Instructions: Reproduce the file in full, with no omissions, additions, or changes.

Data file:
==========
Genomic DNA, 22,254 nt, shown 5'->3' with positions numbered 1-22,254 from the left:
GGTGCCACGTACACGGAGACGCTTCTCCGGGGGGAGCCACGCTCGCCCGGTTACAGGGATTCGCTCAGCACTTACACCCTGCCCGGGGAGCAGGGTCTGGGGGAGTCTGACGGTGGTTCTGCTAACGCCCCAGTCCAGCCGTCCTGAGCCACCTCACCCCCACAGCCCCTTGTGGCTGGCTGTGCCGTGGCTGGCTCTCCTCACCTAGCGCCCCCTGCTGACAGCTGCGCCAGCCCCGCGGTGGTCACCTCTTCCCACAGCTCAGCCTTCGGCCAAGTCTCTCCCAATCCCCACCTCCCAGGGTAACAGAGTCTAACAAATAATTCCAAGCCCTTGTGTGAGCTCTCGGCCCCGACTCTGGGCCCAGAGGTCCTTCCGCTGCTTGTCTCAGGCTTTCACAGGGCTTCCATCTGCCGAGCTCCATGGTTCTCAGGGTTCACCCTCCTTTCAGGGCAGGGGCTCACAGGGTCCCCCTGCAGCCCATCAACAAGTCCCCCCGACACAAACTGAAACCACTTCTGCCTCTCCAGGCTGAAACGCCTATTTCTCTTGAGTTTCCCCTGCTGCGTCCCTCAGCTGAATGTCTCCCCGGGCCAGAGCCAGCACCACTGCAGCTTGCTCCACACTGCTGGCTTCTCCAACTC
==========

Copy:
Genomic DNA, 22,254 nt, shown 5'->3' with positions numbered 1-22,254 from the left:
GGTGCCACGTACACGGAGACGCTTCTCCGGGGGGAGCCACGCTCGCCCGGTTACAGGGATTCGCTCAGCACTTACACCCTGCCCGGGGAGCAGGGTCTGGGGGAGTCTGACGGTGGTTCTGCTAACGCCCCAGTCCAGCCGTCCTGAGCCACCTCACCCCCACAGCCCCTTGTGGCTGGCTGTGCCGTGGCTGGCTCTCCTCACCTAGCGCCCCCTGCTGACAGCTGCGCCAGCCCCGCGGTGGTCACCTCTTCCCACAGCTCAGCCTTCGGCCAAGTCTCTCCCAATCCCCACCTCCCAGGGTAACAGAGTCTAACAAATAATTCCAAGCCCTTGTGTGAGCTCTCGGCCCCGACTCTGGGCCCAGAGGTCCTTCCGCTGCTTGTCTCAGGCTTTCACAGGGCTTCCATCTGCCGAGCTCCATGGTTCTCAGGGTTCACCCTCCTTTCAGGGCAGGGGCTCACAGGGTCCCCCTGCAGCCCATCAACAAGTCCCCCCGACACAAACTGAAACCACTTCTGCCTCTCCAGGCTGAAACGCCTATTTCTCTTGAGTTTCCCCTGCTGCGTCCCTCAGCTGAATGTCTCCCCGGGCCAGAGCCAGCACCACTGCAGCTTGCTCCACACTGCTGGCTTCTCCAACTC